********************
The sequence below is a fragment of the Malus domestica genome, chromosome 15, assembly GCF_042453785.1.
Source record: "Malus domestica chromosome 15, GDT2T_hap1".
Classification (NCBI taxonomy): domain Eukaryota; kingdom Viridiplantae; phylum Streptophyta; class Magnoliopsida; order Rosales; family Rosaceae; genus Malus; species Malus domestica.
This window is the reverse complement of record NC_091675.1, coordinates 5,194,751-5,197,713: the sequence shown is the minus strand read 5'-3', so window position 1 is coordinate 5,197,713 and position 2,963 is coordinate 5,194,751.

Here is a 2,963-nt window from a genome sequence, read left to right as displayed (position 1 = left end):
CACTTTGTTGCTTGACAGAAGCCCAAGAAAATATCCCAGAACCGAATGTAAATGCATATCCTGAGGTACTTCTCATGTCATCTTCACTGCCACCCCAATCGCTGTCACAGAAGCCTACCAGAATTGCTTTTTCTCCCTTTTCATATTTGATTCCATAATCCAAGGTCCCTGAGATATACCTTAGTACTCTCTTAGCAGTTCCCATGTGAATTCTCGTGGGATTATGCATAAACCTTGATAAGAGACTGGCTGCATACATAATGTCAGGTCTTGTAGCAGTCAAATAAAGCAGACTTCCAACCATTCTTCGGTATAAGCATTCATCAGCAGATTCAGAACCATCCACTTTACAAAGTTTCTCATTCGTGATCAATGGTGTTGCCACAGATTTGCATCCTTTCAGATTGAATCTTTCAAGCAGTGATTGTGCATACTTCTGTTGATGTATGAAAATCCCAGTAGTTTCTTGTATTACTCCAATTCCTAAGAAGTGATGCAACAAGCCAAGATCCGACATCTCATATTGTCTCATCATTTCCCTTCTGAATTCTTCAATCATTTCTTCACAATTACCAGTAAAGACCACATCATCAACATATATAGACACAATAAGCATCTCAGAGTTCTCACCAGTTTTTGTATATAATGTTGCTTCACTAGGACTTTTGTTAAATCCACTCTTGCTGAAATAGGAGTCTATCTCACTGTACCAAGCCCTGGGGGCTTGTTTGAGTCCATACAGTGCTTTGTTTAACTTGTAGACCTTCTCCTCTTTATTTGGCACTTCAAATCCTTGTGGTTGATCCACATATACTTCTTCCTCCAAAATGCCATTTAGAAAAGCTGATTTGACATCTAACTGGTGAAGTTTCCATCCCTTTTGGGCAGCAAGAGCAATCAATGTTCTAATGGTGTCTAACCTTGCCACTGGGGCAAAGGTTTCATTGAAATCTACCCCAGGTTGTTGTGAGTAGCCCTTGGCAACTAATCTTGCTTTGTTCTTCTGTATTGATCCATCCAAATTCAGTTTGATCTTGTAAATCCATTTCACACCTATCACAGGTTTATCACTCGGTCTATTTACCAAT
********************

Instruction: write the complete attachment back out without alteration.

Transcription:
The sequence below is a fragment of the Malus domestica genome, chromosome 15, assembly GCF_042453785.1.
Source record: "Malus domestica chromosome 15, GDT2T_hap1".
Classification (NCBI taxonomy): domain Eukaryota; kingdom Viridiplantae; phylum Streptophyta; class Magnoliopsida; order Rosales; family Rosaceae; genus Malus; species Malus domestica.
This window is the reverse complement of record NC_091675.1, coordinates 5,194,751-5,197,713: the sequence shown is the minus strand read 5'-3', so window position 1 is coordinate 5,197,713 and position 2,963 is coordinate 5,194,751.

Here is a 2,963-nt window from a genome sequence, read left to right as displayed (position 1 = left end):
CACTTTGTTGCTTGACAGAAGCCCAAGAAAATATCCCAGAACCGAATGTAAATGCATATCCTGAGGTACTTCTCATGTCATCTTCACTGCCACCCCAATCGCTGTCACAGAAGCCTACCAGAATTGCTTTTTCTCCCTTTTCATATTTGATTCCATAATCCAAGGTCCCTGAGATATACCTTAGTACTCTCTTAGCAGTTCCCATGTGAATTCTCGTGGGATTATGCATAAACCTTGATAAGAGACTGGCTGCATACATAATGTCAGGTCTTGTAGCAGTCAAATAAAGCAGACTTCCAACCATTCTTCGGTATAAGCATTCATCAGCAGATTCAGAACCATCCACTTTACAAAGTTTCTCATTCGTGATCAATGGTGTTGCCACAGATTTGCATCCTTTCAGATTGAATCTTTCAAGCAGTGATTGTGCATACTTCTGTTGATGTATGAAAATCCCAGTAGTTTCTTGTATTACTCCAATTCCTAAGAAGTGATGCAACAAGCCAAGATCCGACATCTCATATTGTCTCATCATTTCCCTTCTGAATTCTTCAATCATTTCTTCACAATTACCAGTAAAGACCACATCATCAACATATATAGACACAATAAGCATCTCAGAGTTCTCACCAGTTTTTGTATATAATGTTGCTTCACTAGGACTTTTGTTAAATCCACTCTTGCTGAAATAGGAGTCTATCTCACTGTACCAAGCCCTGGGGGCTTGTTTGAGTCCATACAGTGCTTTGTTTAACTTGTAGACCTTCTCCTCTTTATTTGGCACTTCAAATCCTTGTGGTTGATCCACATATACTTCTTCCTCCAAAATGCCATTTAGAAAAGCTGATTTGACATCTAACTGGTGAAGTTTCCATCCCTTTTGGGCAGCAAGAGCAATCAATGTTCTAATGGTGTCTAACCTTGCCACTGGGGCAAAGGTTTCATTGAAATCTACCCCAGGTTGTTGTGAGTAGCCCTTGGCAACTAATCTTGCTTTGTTCTTCTGTATTGATCCATCCAAATTCAGTTTGATCTTGTAAATCCATTTCACACCTATCACAGGTTTATCACTCGGTCTATTTACCAAT